2-Day Women in DC Tour

Day 1 You'll See:

Day 2 You'll See:

Your group is going to hit all the best 'Women's Rights' themed landmarks in Washington D.C with this fun 2-day Women in DC Tour! See the Surrett House, Mary McLeod House, and learn all about the DAR at the Daughters of the American Revolution Museum.



Surrett House Tour

Built in 1852, the Surratt homestead was the center point of a 300-acre plantation which also served as a tavern, public dining room, and hotel. During the Civil War, the tavern also doubled as a safe house for Confederate soldiers. After her husband’s death, Mary Surratt could no longer keep up with the plantation and opened a boarding house in Washington, D.C. where she became entangled in the conspiracy to kidnap President Lincoln which ended in his death at the hands of John Wilkes Booth. Booth stopped by Surratt’s tavern in his escape to collect several hidden weapons and as a result, Surratt was tried as a conspirator.Now you can be a part of Mary Surratt’s history by touring John Wilkes Booth’s escape route, attending the educational programs, and exploring the plantation.

Museum of Women in the Arts

Located along New York Avenue Northwest in Washington D.C, this gorgeous federal-era building hosts regular special exhibits, lectures, and community/gallery events, not to mention the renowned permanent collection and onsite cafe. It takes a group on average 2 full hours to see the 3,000 plus masterpieces within, so be sure to save plenty of time and wear some comfortable walking shoes! While exploring this astounding art museum you will see such artists as Frida Kahlo and Mary Cassatt, and such works as Frida’s Self Portrait, Cassatt’s The Bath, Elisabetta Sirani Virgin and Child, and even Rosalba’s America. Take part in the Daily Gallery Experience, a daily 30-minute conversation piece spotlighting 2 different gallery works, usually taking place at or closely around 2 pm.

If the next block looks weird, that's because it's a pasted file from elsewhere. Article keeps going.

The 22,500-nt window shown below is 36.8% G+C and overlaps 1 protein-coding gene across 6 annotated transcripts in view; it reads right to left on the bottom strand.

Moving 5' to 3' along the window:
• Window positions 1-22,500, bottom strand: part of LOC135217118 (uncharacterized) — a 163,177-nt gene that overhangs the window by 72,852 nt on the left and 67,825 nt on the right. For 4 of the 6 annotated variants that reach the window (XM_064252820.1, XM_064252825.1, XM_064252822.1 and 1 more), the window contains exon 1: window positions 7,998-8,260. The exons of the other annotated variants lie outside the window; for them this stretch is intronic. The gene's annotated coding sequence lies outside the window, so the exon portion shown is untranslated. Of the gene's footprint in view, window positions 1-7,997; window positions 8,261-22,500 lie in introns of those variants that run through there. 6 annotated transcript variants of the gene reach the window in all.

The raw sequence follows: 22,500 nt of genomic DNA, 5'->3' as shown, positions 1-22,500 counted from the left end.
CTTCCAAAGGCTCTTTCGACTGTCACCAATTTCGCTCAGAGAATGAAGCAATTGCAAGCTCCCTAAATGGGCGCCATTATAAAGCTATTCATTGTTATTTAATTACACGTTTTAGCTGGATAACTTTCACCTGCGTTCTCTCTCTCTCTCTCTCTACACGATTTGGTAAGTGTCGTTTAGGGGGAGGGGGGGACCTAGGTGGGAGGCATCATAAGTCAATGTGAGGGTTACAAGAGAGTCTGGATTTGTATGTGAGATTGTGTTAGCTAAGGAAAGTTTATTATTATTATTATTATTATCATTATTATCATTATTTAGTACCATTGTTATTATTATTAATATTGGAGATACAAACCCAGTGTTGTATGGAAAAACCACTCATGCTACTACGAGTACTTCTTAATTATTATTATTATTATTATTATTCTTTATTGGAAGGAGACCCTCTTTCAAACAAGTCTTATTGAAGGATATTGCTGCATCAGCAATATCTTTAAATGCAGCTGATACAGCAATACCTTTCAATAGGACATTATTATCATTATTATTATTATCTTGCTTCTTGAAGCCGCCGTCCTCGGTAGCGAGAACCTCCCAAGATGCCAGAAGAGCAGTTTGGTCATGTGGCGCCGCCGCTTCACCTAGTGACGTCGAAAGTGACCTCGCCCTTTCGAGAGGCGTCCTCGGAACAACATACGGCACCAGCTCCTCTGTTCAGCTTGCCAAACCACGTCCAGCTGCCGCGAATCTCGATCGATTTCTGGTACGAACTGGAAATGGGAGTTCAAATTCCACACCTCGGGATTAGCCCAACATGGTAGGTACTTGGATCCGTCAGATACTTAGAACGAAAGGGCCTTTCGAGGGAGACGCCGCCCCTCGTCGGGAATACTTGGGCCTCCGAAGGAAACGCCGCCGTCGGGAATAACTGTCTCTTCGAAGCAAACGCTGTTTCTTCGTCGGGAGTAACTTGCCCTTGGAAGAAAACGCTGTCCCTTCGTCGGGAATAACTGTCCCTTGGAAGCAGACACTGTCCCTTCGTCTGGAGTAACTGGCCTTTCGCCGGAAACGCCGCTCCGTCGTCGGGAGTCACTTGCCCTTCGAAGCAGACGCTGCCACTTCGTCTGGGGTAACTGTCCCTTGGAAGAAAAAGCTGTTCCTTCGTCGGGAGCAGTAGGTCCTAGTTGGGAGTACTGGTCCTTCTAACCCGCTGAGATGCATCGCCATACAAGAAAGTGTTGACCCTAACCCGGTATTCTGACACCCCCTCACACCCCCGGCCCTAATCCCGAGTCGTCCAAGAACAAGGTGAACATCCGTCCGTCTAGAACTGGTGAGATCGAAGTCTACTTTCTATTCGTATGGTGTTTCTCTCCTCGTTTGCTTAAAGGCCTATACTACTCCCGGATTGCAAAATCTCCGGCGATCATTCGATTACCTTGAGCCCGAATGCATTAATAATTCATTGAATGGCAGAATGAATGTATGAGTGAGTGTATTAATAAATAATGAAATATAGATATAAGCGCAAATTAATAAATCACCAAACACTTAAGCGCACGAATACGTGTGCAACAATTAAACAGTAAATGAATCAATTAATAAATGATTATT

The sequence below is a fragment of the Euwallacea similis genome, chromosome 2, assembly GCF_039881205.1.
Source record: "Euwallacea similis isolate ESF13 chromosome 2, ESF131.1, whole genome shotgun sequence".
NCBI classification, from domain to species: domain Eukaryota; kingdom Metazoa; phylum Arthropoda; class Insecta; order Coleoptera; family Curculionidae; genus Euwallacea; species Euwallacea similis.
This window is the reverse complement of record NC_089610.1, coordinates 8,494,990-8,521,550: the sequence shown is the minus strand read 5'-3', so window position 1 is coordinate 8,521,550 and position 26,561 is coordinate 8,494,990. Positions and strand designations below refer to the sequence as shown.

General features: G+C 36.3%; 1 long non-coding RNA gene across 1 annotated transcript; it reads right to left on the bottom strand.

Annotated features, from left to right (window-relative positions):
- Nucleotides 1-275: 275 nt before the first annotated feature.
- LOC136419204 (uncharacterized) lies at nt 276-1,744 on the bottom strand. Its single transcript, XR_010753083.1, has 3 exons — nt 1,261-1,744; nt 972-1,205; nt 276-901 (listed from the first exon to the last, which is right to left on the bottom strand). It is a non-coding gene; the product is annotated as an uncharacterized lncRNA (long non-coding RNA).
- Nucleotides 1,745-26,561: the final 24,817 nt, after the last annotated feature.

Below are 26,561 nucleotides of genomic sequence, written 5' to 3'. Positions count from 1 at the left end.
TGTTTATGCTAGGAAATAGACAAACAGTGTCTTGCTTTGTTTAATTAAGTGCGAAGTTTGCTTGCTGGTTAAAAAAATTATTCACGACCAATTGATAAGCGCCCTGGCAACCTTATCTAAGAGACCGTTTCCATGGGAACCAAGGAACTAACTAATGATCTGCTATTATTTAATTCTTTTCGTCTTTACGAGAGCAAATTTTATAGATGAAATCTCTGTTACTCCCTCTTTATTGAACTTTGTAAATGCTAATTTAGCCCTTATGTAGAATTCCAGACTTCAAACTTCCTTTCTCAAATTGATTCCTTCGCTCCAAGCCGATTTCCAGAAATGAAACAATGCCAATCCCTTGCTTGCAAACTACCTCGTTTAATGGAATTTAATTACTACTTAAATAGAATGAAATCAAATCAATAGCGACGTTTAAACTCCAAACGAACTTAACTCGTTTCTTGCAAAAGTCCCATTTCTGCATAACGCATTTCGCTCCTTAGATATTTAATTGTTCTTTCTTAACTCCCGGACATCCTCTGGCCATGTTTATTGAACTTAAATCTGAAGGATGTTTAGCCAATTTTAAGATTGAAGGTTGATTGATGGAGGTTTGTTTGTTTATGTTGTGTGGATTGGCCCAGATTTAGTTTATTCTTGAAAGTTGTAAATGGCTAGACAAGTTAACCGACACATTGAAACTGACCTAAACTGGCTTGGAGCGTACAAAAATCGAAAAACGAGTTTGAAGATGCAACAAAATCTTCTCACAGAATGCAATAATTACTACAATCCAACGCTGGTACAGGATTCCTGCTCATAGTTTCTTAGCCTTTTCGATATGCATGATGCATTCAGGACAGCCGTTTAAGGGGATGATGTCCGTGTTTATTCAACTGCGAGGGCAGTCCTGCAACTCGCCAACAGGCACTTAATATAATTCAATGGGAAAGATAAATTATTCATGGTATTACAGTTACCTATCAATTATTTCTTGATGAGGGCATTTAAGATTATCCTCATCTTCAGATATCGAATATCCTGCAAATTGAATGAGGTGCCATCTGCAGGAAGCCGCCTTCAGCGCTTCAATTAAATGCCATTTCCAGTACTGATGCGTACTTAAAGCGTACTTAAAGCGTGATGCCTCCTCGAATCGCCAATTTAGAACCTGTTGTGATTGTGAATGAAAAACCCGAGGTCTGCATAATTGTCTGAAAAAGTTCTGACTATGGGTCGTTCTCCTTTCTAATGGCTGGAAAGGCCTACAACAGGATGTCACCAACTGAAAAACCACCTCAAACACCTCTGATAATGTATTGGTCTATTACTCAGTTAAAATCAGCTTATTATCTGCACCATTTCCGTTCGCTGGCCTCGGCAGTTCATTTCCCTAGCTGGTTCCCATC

Historic Homes Tour

While in D.C you and your group should definitely save a little extra time to see any of the many historic homes dotting the city, several of them providing additional cultural, ecological, or architectural knowledge as well. There are so many throughout, it may be hard to choose just a few or know where to start, which is why we suggest either a guided Historic Home Off the Beaten Path Tour or the following 3 specifically listed historic homes around Georgetown: Hillwood Estate, Dumbarton Oaks, Tudor Place.


Daughters of the American Revolution Museum

The Daughters of the American Revolution has been an integral part of American history, and history keeping, since 1890. Within the museum, you and your group will find over 30,000 objects, from decorative arts exhibits to costumes, quilts, and needlework. Check out the Museum Gallery, the main museum room that features something new each season, currently featuring ‘Remembering the American Revolution 1776 to 1890. This exhibit shows what citizens saved, made, and bought during that time. Soon you will be able to see the anticipated exhibit ‘An Agreeable Tyrant: Fashion after the Revolution’, featuring fashion choices acceptable after America broke free both socially and economically from Europe.

International Spy Museum

The International Spy Museum explores the role of espionage in history and today, focusing on learning the craft, practice, tools, and missions of the world’s spies, in both reality and fiction. The museum was developed and continues to receive advice from experts in the field including the former directors of the FBI, Central Intelligence, and the former director-general from the British Secret Service, MI5. Exhibits include over 200 authentic spy gadgets, weapons, bugs, cameras and more. Test your own spy skills at interactive displays or buy your own spy gadgets at the Spy Store like a pen camcorder.

Mary McLeod House 

Mary Mcleod Bethune was a remarkable woman with a varied and extensive background. She was the first African American woman to head a federal government agency when President Roosevelt made her Director to the Office of Negro Affairs in 1939. An award winner several times over, Bethune cared only for her work contributing to African American women. Her legacy is preserved in the Mary Mcleod Bethune National Historic Site where visitors may peruse the original furniture, the photographs, and facsimiles of historic documents among the preserved archives Bethune collected herself. Guided tours are given daily 9-4 and are approximately 45 minutes long. The Bethune Trail is also available and highlights several sites significant to Bethune’s legacy in Washington, D.C. The visitors center, open 9-5, features exhibits and the recorded audio of Bethune’s last speech.